by Melia LaCour
This article is the first in a series of articles following Persist PAC’s efforts to support Black women running for the Washington State Legislature. We will follow their process and explain the tools used within the campaign process so that anyone can learn how to support candidates running for office.
The poisonous roots of white supremacy are anchored in every system in the United States. Its pernicious shoots thrive on systemic racism, secrecy, and confusion. Among its many destructive goals, white supremacy deftly obscures the path to power for Black people while clearing and paving a road for white people.
One need look no further than the Washington State Legislature as evidence that the path has been obstructed for Black candidates. Currently there are only two Black women legislators, both in the House of Representatives. Representatives John Lovick and Jesse Johnson, both Black men, are also in the House of Representatives. There are currently no Black people in the State Senate.
Continue reading Persist PAC: Centering Black Women on the Campaign Path to the Washington State Legislature
by Jennifer Tran and Misha Werschkul, Washington State Budget & Policy Center
(This piece was originally published in longer form on the Washington State Budget & Policy Center blog.)
Since the first U.S. COVID-19 case was confirmed in Washington State in January, the public health crisis has rapidly evolved into an economic crisis. In recent weeks, we have spoken with many nonprofit and community leaders in our region to find out more about the specific economic needs emerging from this crisis. And we’ve heard the same sentiment over and over: We can’t make the same mistakes of the Great Recession. At that time, lawmakers made deep cuts to public services and community investments, and they increased our state’s reliance on regressive sources of tax revenue. This created continued hardship and growing inequalities for countless people in our communities.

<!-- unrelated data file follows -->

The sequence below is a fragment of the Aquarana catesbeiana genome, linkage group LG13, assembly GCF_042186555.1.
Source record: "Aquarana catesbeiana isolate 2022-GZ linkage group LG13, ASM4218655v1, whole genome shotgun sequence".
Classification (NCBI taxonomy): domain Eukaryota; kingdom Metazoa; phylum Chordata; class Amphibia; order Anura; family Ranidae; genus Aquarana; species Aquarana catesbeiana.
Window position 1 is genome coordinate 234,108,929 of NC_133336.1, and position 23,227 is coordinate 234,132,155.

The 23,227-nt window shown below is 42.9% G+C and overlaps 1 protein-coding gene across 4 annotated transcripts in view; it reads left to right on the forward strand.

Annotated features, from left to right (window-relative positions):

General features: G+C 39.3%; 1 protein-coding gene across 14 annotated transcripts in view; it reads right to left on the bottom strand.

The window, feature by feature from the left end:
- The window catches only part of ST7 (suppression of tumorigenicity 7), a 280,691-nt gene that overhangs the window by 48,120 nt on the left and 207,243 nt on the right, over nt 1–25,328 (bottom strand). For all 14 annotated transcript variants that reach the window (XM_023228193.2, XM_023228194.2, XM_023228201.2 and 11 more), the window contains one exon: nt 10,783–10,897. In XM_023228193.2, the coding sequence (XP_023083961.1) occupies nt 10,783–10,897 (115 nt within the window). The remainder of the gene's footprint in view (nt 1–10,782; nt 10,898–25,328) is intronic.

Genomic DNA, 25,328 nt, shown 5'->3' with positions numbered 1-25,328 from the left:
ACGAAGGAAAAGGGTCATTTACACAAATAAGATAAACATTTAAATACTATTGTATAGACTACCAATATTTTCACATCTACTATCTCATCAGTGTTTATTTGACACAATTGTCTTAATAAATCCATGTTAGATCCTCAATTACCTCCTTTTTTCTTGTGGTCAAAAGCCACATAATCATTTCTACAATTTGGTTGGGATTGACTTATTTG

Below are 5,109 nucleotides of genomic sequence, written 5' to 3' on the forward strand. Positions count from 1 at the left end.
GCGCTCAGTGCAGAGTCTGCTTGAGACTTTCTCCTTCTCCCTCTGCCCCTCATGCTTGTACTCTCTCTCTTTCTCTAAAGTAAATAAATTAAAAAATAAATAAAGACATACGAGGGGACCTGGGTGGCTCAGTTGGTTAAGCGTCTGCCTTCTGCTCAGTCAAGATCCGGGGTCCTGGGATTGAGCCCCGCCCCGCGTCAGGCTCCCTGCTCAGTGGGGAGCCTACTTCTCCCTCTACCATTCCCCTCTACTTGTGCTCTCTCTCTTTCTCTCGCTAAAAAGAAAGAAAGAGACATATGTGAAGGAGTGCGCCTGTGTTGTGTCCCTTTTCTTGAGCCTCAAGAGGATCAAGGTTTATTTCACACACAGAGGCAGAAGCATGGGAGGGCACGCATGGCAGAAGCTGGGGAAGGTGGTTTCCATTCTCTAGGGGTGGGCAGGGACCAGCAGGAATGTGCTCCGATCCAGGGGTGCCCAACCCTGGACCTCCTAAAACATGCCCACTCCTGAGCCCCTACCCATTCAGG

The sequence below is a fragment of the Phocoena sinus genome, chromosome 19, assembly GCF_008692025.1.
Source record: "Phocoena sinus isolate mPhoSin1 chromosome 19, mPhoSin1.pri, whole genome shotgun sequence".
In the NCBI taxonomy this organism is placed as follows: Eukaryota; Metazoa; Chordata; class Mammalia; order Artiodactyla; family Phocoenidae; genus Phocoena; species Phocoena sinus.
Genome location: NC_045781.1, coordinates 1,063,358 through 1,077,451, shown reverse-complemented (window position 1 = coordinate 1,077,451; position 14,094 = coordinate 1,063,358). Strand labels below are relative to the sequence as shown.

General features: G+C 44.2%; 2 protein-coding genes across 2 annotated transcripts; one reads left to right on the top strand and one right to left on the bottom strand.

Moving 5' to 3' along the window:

Continue reading OPINION: Lawmakers Must Focus on Building a Just and Inclusive Economy for Our State
by Reneeka Massey-Jones
In Washington State, we like to think we’re progressive, but I’m not convinced we know what that means. Washington State has some of the most backward, upside down systems in place that do an injustice to low-income folks and people of color: like our regressive tax code, over-policing students of colors in our schools, the ever-growing homeless population, and child hunger, to name a few.
Continue reading Why I Rally For Equity
by Laura Van Tosh and Janine Bertram
State lawmakers in Olympia are debating House Bill 1394 (and its companion bill, Senate Bill 5431), an expensive proposal to build more hospitals with inpatient beds for people suffering from mental health or substance use challenges. This bill has gained wide appeal, and yet it takes a very awkward and giant step backward in terms of reforming what has been called, “a broken system.” We don’t believe our system is “broken” but we do believe Washington State policy makers are on the wrong path, thinking that more inpatient beds are the answer.